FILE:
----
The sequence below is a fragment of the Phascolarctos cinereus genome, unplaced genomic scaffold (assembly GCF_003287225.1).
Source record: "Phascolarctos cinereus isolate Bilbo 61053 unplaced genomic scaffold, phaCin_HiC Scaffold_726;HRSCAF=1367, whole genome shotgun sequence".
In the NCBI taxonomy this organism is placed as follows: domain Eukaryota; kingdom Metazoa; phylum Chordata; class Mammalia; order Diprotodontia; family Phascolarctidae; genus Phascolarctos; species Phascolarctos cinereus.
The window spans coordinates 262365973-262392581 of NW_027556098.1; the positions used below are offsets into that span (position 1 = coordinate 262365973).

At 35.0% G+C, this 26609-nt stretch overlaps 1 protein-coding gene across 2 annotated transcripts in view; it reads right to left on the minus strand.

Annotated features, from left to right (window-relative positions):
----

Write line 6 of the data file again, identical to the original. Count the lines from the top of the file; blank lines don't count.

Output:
Annotated features, from left to right (window-relative positions):